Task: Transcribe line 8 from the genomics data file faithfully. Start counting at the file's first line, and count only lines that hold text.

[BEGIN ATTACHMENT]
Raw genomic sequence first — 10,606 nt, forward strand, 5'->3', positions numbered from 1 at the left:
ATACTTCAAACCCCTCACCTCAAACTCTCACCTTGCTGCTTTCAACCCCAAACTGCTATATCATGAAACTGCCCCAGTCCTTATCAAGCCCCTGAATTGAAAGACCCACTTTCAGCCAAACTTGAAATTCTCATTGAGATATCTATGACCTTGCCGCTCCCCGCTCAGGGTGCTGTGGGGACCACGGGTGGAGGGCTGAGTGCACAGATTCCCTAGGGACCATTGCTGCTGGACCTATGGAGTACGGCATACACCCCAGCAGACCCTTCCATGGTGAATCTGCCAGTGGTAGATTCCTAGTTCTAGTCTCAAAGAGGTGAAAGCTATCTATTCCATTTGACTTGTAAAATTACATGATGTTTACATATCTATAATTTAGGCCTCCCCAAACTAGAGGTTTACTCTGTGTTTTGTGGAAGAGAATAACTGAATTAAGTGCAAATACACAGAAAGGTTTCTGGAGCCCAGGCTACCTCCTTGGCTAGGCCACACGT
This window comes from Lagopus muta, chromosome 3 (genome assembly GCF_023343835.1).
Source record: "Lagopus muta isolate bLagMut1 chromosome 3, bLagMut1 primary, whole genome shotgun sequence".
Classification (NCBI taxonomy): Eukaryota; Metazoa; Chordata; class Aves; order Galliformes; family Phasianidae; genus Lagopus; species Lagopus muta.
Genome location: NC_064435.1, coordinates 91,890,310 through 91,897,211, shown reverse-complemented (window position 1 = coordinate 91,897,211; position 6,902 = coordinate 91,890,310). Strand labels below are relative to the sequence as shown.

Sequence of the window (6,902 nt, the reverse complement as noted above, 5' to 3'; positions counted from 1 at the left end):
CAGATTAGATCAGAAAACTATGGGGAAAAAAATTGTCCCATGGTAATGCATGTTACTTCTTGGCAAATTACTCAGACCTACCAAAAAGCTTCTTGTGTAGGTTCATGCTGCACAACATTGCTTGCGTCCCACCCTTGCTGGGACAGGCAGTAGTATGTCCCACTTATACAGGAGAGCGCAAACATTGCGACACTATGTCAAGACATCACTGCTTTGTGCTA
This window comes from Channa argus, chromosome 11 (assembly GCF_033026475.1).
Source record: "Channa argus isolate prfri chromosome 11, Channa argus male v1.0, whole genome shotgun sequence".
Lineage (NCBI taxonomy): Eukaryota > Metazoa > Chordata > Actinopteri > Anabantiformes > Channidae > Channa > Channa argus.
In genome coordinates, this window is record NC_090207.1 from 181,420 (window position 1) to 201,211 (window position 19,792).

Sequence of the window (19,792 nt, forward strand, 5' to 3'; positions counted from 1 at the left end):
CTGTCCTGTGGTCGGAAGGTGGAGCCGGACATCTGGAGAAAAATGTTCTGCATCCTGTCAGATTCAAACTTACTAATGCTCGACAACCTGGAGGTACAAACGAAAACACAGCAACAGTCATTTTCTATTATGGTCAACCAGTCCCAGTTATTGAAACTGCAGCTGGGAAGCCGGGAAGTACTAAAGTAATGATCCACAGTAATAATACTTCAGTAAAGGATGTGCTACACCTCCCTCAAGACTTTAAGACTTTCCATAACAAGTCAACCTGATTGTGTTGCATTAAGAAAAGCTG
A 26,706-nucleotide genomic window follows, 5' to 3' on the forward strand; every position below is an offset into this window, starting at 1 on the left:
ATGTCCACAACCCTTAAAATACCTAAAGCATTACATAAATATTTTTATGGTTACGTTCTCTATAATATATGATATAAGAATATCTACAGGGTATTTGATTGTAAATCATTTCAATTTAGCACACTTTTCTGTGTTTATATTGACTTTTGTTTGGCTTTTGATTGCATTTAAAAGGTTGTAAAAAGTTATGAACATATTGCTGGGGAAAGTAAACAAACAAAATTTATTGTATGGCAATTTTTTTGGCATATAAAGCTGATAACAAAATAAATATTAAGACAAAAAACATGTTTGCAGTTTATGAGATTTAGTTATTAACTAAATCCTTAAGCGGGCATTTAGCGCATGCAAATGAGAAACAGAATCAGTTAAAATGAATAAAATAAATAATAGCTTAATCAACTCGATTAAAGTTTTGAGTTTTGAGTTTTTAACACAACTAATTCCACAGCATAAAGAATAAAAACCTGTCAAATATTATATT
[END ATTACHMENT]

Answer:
CAGATTAGATCAGAAAACTATGGGGAAAAAAATTGTCCCATGGTAATGCATGTTACTTCTTGGCAAATTACTCAGACCTACCAAAAAGCTTCTTGTGTAGGTTCATGCTGCACAACATTGCTTGCGTCCCACCCTTGCTGGGACAGGCAGTAGTATGTCCCACTTATACAGGAGAGCGCAAACATTGCGACACTATGTCAAGACATCACTGCTTTGTGCTA